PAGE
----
Thursday, 4 November 2010

Chelmsford FCA Meeting: Anglicans, by Accident or Design?

About 80 clergy and laity gathered for second public meeting of the Fellowship of Confessing Anglicans in St.Peter’s Church, Harold Wood.

The vicar there, David Banting, emphasised the meeting began with lunch to stress the ‘FELLOWSHIP’ side of our unity. So time was given to a great lunch as friendships were formed or deepened.

Our unity as a group ‘confessing’ shared orthodoxy was then fostered by 3 speakers that represented the Anglo-Catholics, Charismatics and Conservative Evangelicals.

Ed Tomlinson described his move from an Evangelical position into Anglo-Catholicism. His Father was SAMS missionary, but his convictions took him towards Rome. His decision to join the Ordinariat will complete that journey. Ed hinted he thinks the differences between Anglo-catholics and others are too great (in areas like sacraments, authority and priesthood) to allow unity. He sees the only future for Anglo-Catholics is to join him and leave the Church of England.

Simon Coupland’s father was an URC minister. Simon was attracted to the CofE because it was more ‘congregational’ (in every-member ministry)! He also loves the ‘connectedness’ of churches within the denomination (esp ‘New Wine’ networking), and the way it encourages a commitment to others (i.e. everyone in the parish). He sees the need for involvement in politics, but personally prefers to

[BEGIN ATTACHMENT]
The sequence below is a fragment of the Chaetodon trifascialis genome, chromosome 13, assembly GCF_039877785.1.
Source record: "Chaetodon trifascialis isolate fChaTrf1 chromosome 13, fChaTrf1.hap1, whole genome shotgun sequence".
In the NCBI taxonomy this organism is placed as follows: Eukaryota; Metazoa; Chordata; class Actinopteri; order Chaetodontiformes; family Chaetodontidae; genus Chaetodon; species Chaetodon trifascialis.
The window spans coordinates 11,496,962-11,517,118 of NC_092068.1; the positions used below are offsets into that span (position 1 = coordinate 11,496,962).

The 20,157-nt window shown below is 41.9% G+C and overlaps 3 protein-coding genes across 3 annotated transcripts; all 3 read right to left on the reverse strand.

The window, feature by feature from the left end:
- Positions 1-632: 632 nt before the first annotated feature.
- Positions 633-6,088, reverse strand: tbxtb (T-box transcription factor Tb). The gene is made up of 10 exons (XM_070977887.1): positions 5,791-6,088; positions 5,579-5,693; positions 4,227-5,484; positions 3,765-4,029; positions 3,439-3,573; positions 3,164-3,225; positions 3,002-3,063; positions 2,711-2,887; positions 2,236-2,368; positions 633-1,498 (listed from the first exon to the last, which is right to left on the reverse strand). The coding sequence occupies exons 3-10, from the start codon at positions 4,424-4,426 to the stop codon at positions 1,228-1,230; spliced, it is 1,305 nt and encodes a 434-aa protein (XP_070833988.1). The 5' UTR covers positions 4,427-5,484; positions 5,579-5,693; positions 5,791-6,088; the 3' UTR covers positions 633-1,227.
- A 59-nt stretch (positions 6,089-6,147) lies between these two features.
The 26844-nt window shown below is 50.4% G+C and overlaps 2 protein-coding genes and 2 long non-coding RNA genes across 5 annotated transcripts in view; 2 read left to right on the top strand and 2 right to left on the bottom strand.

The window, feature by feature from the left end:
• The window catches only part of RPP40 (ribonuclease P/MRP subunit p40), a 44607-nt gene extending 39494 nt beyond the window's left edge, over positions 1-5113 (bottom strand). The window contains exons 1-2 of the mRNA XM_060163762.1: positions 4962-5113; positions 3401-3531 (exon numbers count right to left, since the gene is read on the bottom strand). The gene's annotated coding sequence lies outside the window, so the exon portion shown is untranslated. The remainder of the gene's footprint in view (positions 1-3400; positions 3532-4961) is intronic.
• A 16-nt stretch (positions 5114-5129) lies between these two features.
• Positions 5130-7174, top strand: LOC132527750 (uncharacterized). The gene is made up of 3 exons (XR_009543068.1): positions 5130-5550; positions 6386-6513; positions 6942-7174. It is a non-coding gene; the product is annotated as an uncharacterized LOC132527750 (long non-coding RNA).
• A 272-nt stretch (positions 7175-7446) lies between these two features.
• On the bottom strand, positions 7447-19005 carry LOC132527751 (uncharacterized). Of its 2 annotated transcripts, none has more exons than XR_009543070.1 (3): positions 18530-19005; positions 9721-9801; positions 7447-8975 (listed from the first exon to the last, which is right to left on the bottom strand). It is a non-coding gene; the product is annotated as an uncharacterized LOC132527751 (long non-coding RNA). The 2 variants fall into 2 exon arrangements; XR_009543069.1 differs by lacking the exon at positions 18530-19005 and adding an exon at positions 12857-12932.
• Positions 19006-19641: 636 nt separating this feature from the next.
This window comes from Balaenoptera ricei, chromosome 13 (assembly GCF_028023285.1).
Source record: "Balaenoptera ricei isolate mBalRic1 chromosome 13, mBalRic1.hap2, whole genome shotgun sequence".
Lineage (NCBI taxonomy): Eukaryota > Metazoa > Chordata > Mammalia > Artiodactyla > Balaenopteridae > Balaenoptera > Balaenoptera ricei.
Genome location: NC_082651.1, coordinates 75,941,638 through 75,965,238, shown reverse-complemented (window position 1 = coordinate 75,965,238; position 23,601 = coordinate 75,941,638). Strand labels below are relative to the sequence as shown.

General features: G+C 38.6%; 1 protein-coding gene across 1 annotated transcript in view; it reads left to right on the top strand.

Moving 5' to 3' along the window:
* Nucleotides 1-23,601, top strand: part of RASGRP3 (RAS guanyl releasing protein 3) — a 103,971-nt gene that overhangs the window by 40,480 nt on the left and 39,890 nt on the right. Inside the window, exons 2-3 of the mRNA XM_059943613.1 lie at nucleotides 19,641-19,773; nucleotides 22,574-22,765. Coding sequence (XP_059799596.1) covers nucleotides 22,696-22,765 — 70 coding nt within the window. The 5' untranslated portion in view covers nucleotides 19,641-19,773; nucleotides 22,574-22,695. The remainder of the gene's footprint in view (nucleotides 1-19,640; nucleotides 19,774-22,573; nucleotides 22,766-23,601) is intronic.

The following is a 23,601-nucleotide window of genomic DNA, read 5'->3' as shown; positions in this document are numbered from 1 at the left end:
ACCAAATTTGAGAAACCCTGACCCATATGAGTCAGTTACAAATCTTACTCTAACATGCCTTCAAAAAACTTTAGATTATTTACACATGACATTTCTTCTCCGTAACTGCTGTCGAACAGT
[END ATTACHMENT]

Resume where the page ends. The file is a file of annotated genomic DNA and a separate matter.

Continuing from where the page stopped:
leave that to others.

Jonathan Fletcher spoke of his conversion to Christ and of his subsequent choice about what sort of Evangelical he would be. He wanted to be an Anglican one because of Cranmer’s clarity on the authority of Scripture, and on penal substitution. He said the 39 Articles avoid fudge. He urged those who hold onto our historic faith to simply call ourselves ‘Anglican’.

Overall it was a day that reflected the strengths and weaknesses of this new Fellowship. Ed’s hopes that all Anglo-Catholics will go with him will not suit everyone. Even if some wanted to change, their churches would not. The strength of CFCA is that it will provide a place for catholics to be valued. Jonathan said they’d been treated awfully in the past. Simon’s awareness that joint action is important, is a boost to a Fellowship that is
setting up for team work. But a ‘let someone else do it’ approach can also be a weakness. Jonathan’s encouragement to ‘pray for the impossible and to plan for eventualities’ puts fuel into the engines of this fellowship. We may next need to consider how to draw together a membership (as opposed to a mailing list). We can then continue to enjoy fellowship (meals with everything), and furthering orthodoxy to the glory of Jesus.

Mike Reith

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